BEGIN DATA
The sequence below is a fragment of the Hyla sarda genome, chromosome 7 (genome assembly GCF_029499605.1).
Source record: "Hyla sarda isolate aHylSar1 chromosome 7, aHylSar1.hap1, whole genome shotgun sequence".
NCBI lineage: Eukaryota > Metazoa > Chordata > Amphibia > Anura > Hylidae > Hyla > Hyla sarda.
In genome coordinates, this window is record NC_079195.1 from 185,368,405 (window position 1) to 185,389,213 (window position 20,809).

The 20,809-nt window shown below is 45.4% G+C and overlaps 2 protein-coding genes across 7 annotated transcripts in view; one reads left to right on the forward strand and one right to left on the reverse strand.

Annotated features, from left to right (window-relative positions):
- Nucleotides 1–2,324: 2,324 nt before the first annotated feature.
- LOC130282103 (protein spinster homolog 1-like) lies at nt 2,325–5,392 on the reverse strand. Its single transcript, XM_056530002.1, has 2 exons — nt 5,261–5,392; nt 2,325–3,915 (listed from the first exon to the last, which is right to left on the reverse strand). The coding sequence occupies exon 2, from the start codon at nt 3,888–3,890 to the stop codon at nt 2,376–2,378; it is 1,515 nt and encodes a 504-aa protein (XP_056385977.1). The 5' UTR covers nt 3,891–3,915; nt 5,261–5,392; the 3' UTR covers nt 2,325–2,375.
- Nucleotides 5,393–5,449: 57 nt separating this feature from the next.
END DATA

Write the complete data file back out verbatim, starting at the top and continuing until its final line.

The sequence below is a fragment of the Hyla sarda genome, chromosome 7 (genome assembly GCF_029499605.1).
Source record: "Hyla sarda isolate aHylSar1 chromosome 7, aHylSar1.hap1, whole genome shotgun sequence".
NCBI lineage: Eukaryota > Metazoa > Chordata > Amphibia > Anura > Hylidae > Hyla > Hyla sarda.
In genome coordinates, this window is record NC_079195.1 from 185,368,405 (window position 1) to 185,389,213 (window position 20,809).

The 20,809-nt window shown below is 45.4% G+C and overlaps 2 protein-coding genes across 7 annotated transcripts in view; one reads left to right on the forward strand and one right to left on the reverse strand.

Annotated features, from left to right (window-relative positions):
- Nucleotides 1–2,324: 2,324 nt before the first annotated feature.
- LOC130282103 (protein spinster homolog 1-like) lies at nt 2,325–5,392 on the reverse strand. Its single transcript, XM_056530002.1, has 2 exons — nt 5,261–5,392; nt 2,325–3,915 (listed from the first exon to the last, which is right to left on the reverse strand). The coding sequence occupies exon 2, from the start codon at nt 3,888–3,890 to the stop codon at nt 2,376–2,378; it is 1,515 nt and encodes a 504-aa protein (XP_056385977.1). The 5' UTR covers nt 3,891–3,915; nt 5,261–5,392; the 3' UTR covers nt 2,325–2,375.
- Nucleotides 5,393–5,449: 57 nt separating this feature from the next.